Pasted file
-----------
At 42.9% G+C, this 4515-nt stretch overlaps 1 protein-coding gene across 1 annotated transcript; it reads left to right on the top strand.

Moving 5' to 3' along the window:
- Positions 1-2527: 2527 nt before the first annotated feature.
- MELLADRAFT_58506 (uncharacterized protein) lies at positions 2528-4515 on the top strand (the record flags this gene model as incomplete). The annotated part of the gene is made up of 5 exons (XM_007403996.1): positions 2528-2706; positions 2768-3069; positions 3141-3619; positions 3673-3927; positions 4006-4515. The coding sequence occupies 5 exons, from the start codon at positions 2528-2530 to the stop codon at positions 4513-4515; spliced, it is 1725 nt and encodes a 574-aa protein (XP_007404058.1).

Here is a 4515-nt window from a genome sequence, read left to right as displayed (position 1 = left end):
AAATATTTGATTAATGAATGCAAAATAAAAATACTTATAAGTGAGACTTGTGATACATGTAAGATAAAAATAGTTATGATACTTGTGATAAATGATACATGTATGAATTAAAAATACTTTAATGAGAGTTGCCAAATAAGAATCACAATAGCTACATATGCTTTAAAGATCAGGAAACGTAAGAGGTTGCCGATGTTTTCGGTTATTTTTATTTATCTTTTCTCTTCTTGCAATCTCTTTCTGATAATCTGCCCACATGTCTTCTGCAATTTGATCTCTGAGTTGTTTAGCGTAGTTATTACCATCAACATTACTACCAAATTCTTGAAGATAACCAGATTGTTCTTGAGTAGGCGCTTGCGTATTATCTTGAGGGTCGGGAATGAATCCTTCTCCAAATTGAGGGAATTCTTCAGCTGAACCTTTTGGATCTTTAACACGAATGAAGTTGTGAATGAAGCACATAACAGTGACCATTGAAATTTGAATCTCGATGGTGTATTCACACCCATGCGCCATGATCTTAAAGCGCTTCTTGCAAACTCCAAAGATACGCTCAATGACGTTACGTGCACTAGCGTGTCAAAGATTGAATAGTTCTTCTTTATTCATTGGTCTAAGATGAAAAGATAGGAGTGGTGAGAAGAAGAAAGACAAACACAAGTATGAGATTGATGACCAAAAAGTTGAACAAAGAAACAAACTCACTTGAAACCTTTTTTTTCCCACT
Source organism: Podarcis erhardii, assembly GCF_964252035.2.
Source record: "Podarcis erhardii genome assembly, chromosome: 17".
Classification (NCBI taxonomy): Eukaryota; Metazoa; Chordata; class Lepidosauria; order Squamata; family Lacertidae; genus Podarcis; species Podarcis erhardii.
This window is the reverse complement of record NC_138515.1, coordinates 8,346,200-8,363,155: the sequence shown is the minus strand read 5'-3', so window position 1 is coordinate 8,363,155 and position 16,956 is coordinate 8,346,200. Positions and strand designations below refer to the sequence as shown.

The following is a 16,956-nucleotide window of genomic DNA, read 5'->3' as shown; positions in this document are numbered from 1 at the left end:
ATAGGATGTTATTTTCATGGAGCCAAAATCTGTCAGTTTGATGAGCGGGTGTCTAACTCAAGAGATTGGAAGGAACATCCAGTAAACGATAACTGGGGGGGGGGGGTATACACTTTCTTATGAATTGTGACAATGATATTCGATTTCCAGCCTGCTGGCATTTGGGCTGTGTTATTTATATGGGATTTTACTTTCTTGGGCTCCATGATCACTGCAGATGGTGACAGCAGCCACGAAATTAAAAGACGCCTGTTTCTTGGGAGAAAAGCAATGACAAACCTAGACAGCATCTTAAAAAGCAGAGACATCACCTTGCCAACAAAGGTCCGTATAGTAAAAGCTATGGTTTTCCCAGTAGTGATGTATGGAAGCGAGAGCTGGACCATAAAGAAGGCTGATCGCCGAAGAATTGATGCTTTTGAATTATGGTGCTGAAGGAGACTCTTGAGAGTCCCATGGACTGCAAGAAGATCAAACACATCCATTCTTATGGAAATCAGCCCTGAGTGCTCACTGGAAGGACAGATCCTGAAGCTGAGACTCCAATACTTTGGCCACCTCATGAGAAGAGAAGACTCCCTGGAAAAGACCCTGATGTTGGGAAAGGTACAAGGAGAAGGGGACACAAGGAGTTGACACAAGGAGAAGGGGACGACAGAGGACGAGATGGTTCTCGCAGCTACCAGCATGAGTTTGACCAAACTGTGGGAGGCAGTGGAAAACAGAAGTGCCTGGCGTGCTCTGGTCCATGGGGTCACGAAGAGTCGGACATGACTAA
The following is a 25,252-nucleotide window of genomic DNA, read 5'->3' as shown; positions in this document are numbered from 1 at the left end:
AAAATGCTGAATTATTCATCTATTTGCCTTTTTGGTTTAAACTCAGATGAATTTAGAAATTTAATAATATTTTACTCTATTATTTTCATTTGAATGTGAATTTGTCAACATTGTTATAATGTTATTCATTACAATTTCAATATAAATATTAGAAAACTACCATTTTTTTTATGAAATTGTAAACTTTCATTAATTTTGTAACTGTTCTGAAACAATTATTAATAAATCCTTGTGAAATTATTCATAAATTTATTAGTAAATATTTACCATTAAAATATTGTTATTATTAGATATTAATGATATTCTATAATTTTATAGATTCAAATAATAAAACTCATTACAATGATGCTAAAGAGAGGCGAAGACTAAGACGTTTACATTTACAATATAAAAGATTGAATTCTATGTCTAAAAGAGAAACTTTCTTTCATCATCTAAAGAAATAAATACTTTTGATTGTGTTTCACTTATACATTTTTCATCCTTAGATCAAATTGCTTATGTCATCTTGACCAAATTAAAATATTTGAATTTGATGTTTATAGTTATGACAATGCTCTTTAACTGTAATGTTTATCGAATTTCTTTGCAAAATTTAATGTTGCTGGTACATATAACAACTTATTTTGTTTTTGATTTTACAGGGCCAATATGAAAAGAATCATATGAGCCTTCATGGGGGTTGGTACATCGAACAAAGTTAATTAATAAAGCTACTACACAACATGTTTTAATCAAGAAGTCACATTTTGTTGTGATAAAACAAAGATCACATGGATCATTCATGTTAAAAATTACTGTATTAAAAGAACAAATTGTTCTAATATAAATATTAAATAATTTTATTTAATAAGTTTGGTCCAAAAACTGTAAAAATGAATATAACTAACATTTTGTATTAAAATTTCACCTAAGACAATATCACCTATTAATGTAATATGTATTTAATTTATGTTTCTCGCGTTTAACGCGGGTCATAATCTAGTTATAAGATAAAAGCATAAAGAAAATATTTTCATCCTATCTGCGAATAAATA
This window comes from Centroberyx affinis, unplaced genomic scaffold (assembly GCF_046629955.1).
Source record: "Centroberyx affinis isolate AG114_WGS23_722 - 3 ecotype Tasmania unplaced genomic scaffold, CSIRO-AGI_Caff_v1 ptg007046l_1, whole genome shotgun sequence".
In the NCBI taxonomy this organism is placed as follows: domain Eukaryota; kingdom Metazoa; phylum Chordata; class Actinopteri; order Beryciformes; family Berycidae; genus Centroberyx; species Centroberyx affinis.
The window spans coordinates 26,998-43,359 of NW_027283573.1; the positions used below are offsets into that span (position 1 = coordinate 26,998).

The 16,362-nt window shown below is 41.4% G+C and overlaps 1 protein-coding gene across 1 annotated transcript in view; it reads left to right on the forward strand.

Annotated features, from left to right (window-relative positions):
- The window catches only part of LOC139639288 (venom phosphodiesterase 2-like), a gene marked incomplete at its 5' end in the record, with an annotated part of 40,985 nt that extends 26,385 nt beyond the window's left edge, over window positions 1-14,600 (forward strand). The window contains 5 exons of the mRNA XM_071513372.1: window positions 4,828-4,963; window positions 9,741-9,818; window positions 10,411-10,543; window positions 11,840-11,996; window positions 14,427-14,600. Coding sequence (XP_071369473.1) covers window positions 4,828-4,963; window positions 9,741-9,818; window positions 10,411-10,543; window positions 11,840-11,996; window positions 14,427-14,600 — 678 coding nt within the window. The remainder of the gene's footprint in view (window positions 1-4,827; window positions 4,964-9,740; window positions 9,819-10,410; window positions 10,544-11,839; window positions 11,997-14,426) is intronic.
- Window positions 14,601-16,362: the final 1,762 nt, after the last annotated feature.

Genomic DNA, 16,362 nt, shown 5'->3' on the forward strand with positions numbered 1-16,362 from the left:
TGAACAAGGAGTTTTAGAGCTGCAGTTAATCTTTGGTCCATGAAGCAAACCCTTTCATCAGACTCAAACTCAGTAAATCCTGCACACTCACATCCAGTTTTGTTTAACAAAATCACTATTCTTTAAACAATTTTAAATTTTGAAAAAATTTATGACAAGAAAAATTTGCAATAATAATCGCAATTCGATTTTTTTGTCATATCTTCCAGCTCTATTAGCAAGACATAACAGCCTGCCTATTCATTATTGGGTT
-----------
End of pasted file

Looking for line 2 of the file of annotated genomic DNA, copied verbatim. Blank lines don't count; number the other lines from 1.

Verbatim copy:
Moving 5' to 3' along the window: